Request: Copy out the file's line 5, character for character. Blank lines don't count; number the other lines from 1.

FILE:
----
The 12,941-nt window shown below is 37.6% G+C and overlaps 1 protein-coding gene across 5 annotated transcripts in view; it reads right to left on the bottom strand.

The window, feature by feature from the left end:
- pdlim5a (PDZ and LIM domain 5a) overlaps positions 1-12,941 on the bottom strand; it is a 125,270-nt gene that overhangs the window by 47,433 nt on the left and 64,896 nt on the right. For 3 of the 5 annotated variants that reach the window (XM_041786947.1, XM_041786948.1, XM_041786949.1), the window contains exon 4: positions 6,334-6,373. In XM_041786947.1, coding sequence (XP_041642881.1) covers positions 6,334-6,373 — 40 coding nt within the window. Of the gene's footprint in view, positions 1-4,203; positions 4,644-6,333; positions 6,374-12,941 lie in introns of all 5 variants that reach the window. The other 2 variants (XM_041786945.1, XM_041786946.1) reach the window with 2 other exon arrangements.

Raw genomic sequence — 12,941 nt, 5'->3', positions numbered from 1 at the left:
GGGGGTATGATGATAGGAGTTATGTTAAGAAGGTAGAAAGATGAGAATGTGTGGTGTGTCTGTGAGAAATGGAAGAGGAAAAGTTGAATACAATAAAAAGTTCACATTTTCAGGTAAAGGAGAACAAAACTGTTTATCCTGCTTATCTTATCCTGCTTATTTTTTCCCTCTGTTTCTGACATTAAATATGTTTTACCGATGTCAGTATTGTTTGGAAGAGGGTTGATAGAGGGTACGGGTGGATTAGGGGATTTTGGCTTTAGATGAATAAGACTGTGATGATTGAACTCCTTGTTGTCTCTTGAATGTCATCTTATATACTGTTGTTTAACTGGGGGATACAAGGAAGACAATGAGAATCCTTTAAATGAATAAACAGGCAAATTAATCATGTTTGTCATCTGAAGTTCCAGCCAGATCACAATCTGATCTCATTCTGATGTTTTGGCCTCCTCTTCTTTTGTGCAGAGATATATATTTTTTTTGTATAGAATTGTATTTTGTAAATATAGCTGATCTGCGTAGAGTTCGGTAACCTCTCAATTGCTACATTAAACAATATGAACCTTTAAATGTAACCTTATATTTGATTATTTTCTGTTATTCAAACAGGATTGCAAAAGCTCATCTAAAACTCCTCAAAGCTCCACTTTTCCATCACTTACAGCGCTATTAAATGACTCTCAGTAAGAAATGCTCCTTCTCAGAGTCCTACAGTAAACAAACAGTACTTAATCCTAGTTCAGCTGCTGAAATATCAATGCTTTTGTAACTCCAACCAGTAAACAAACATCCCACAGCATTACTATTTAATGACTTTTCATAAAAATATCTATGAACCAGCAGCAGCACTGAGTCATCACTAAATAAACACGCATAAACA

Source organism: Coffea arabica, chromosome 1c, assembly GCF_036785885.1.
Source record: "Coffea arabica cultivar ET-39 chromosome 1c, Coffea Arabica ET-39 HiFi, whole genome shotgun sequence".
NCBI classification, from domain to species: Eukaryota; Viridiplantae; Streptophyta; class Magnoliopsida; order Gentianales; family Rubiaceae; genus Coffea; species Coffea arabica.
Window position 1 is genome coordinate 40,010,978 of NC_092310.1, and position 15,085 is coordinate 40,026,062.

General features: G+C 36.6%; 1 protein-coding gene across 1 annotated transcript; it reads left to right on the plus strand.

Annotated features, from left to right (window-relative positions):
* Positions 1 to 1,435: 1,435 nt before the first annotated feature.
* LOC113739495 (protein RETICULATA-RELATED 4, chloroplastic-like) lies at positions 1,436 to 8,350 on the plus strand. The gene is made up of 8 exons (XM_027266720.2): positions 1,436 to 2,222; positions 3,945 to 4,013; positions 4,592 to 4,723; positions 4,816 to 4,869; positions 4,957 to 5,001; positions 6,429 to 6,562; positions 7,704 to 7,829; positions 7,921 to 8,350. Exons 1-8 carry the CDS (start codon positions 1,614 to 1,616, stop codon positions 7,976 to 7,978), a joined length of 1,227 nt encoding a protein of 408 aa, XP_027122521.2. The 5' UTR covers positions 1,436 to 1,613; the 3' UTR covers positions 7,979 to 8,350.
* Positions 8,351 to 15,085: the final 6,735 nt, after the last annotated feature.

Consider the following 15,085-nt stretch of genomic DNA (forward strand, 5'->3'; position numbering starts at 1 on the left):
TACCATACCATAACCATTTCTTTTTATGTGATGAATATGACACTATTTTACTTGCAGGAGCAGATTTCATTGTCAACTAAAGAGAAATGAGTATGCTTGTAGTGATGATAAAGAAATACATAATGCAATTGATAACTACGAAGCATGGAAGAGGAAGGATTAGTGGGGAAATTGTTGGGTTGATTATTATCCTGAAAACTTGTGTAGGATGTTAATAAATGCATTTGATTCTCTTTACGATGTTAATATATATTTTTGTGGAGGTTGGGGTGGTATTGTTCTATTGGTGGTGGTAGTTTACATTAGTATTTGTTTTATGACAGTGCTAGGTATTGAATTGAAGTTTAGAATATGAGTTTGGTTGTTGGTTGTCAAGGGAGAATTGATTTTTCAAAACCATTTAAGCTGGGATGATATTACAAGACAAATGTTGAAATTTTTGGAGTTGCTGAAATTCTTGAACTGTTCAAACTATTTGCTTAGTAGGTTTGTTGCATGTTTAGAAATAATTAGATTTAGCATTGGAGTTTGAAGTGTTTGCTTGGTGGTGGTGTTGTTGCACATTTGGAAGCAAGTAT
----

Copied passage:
GGGGGTATGATGATAGGAGTTATGTTAAGAAGGTAGAAAGATGAGAATGTGTGGTGTGTCTGTGAGAAATGGAAGAGGAAAAGTTGAATACAATAAAAAGTTCACATTTTCAGGTAAAGGAGAACAAAACTGTTTATCCTGCTTATCTTATCCTGCTTATTTTTTCCCTCTGTTTCTGACATTAAATATGTTTTACCGATGTCAGTATTGTTTGGAAGAGGGTTGATAGAGGGTACGGGTGGATTAGGGGATTTTGGCTTTAGATGAATAAGACTGTGATGATTGAACTCCTTGTTGTCTCTTGAATGTCATCTTATATACTGTTGTTTAACTGGGGGATACAAGGAAGACAATGAGAATCCTTTAAATGAATAAACAGGCAAATTAATCATGTTTGTCATCTGAAGTTCCAGCCAGATCACAATCTGATCTCATTCTGATGTTTTGGCCTCCTCTTCTTTTGTGCAGAGATATATATTTTTTTTGTATAGAATTGTATTTTGTAAATATAGCTGATCTGCGTAGAGTTCGGTAACCTCTCAATTGCTACATTAAACAATATGAACCTTTAAATGTAACCTTATATTTGATTATTTTCTGTTATTCAAACAGGATTGCAAAAGCTCATCTAAAACTCCTCAAAGCTCCACTTTTCCATCACTTACAGCGCTATTAAATGACTCTCAGTAAGAAATGCTCCTTCTCAGAGTCCTACAGTAAACAAACAGTACTTAATCCTAGTTCAGCTGCTGAAATATCAATGCTTTTGTAACTCCAACCAGTAAACAAACATCCCACAGCATTACTATTTAATGACTTTTCATAAAAATATCTATGAACCAGCAGCAGCACTGAGTCATCACTAAATAAACACGCATAAACA